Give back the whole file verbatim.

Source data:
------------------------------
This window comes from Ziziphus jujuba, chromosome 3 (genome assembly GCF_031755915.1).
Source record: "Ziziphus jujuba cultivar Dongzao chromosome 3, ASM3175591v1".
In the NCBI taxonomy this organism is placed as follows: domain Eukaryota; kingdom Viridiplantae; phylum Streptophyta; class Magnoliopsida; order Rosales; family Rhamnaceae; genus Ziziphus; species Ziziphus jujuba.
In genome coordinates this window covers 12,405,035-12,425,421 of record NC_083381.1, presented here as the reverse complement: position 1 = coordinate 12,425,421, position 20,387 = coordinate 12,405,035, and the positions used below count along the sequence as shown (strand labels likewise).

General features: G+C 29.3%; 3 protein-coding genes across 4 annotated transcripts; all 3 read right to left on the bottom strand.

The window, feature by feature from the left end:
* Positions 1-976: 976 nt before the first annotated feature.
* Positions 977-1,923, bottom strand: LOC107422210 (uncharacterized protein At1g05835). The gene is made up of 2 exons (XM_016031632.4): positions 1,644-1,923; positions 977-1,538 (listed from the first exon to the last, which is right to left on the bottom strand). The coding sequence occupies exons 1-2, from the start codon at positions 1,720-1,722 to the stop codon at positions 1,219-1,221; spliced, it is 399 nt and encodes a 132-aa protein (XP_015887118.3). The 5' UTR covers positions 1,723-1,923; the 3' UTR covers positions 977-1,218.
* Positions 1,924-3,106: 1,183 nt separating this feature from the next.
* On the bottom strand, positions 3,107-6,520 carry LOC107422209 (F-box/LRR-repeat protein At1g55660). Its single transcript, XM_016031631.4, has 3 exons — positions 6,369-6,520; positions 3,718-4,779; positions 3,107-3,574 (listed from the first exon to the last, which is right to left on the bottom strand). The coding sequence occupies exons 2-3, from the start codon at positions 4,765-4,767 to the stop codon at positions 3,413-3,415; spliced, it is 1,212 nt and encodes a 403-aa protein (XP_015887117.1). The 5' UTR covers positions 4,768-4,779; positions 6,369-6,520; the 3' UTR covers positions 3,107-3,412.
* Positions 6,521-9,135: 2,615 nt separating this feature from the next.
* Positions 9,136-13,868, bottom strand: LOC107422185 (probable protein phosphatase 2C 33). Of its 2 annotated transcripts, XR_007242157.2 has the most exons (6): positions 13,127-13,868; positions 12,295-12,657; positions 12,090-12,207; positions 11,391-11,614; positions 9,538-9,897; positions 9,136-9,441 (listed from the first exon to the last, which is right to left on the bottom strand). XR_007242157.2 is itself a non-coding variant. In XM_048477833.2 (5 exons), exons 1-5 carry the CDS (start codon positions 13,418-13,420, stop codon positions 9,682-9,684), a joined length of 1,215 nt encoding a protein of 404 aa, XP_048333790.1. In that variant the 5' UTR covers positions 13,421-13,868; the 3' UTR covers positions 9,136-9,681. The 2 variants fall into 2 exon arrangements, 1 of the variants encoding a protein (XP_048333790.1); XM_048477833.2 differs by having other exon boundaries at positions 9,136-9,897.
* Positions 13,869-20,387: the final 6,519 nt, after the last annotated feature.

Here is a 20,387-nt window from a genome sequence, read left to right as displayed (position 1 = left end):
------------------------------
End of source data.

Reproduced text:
This window comes from Ziziphus jujuba, chromosome 3 (genome assembly GCF_031755915.1).
Source record: "Ziziphus jujuba cultivar Dongzao chromosome 3, ASM3175591v1".
In the NCBI taxonomy this organism is placed as follows: domain Eukaryota; kingdom Viridiplantae; phylum Streptophyta; class Magnoliopsida; order Rosales; family Rhamnaceae; genus Ziziphus; species Ziziphus jujuba.
In genome coordinates this window covers 12,405,035-12,425,421 of record NC_083381.1, presented here as the reverse complement: position 1 = coordinate 12,425,421, position 20,387 = coordinate 12,405,035, and the positions used below count along the sequence as shown (strand labels likewise).

General features: G+C 29.3%; 3 protein-coding genes across 4 annotated transcripts; all 3 read right to left on the bottom strand.

The window, feature by feature from the left end:
* Positions 1-976: 976 nt before the first annotated feature.
* Positions 977-1,923, bottom strand: LOC107422210 (uncharacterized protein At1g05835). The gene is made up of 2 exons (XM_016031632.4): positions 1,644-1,923; positions 977-1,538 (listed from the first exon to the last, which is right to left on the bottom strand). The coding sequence occupies exons 1-2, from the start codon at positions 1,720-1,722 to the stop codon at positions 1,219-1,221; spliced, it is 399 nt and encodes a 132-aa protein (XP_015887118.3). The 5' UTR covers positions 1,723-1,923; the 3' UTR covers positions 977-1,218.
* Positions 1,924-3,106: 1,183 nt separating this feature from the next.
* On the bottom strand, positions 3,107-6,520 carry LOC107422209 (F-box/LRR-repeat protein At1g55660). Its single transcript, XM_016031631.4, has 3 exons — positions 6,369-6,520; positions 3,718-4,779; positions 3,107-3,574 (listed from the first exon to the last, which is right to left on the bottom strand). The coding sequence occupies exons 2-3, from the start codon at positions 4,765-4,767 to the stop codon at positions 3,413-3,415; spliced, it is 1,212 nt and encodes a 403-aa protein (XP_015887117.1). The 5' UTR covers positions 4,768-4,779; positions 6,369-6,520; the 3' UTR covers positions 3,107-3,412.
* Positions 6,521-9,135: 2,615 nt separating this feature from the next.
* Positions 9,136-13,868, bottom strand: LOC107422185 (probable protein phosphatase 2C 33). Of its 2 annotated transcripts, XR_007242157.2 has the most exons (6): positions 13,127-13,868; positions 12,295-12,657; positions 12,090-12,207; positions 11,391-11,614; positions 9,538-9,897; positions 9,136-9,441 (listed from the first exon to the last, which is right to left on the bottom strand). XR_007242157.2 is itself a non-coding variant. In XM_048477833.2 (5 exons), exons 1-5 carry the CDS (start codon positions 13,418-13,420, stop codon positions 9,682-9,684), a joined length of 1,215 nt encoding a protein of 404 aa, XP_048333790.1. In that variant the 5' UTR covers positions 13,421-13,868; the 3' UTR covers positions 9,136-9,681. The 2 variants fall into 2 exon arrangements, 1 of the variants encoding a protein (XP_048333790.1); XM_048477833.2 differs by having other exon boundaries at positions 9,136-9,897.
* Positions 13,869-20,387: the final 6,519 nt, after the last annotated feature.

Here is a 20,387-nt window from a genome sequence, read left to right as displayed (position 1 = left end):